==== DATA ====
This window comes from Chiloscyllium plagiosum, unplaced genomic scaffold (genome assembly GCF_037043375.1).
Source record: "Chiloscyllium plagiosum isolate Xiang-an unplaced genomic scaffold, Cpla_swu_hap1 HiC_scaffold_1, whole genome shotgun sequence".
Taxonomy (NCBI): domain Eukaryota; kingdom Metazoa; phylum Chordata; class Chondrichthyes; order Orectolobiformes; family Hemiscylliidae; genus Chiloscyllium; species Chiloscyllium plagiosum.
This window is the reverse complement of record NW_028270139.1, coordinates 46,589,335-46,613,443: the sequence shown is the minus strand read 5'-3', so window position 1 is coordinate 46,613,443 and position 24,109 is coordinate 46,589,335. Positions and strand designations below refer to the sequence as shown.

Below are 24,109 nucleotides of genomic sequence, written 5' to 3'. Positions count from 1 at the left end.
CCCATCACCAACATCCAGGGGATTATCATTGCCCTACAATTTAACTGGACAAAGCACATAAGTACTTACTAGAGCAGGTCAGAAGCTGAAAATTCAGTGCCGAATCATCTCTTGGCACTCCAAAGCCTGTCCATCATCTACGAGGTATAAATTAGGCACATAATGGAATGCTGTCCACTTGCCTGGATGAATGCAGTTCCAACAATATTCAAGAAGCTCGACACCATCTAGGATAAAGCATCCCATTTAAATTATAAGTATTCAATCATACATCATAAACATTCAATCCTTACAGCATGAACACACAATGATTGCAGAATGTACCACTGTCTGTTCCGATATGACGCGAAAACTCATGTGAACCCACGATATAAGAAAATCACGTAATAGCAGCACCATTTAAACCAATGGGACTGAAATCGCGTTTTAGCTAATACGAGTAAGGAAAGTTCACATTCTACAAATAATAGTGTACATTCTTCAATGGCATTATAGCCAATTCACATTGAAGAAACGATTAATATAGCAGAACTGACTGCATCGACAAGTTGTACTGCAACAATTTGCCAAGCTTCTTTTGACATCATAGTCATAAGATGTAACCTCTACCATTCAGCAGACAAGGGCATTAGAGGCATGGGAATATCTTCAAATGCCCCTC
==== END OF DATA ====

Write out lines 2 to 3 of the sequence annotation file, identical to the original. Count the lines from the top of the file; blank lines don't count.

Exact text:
Source record: "Chiloscyllium plagiosum isolate Xiang-an unplaced genomic scaffold, Cpla_swu_hap1 HiC_scaffold_1, whole genome shotgun sequence".
Taxonomy (NCBI): domain Eukaryota; kingdom Metazoa; phylum Chordata; class Chondrichthyes; order Orectolobiformes; family Hemiscylliidae; genus Chiloscyllium; species Chiloscyllium plagiosum.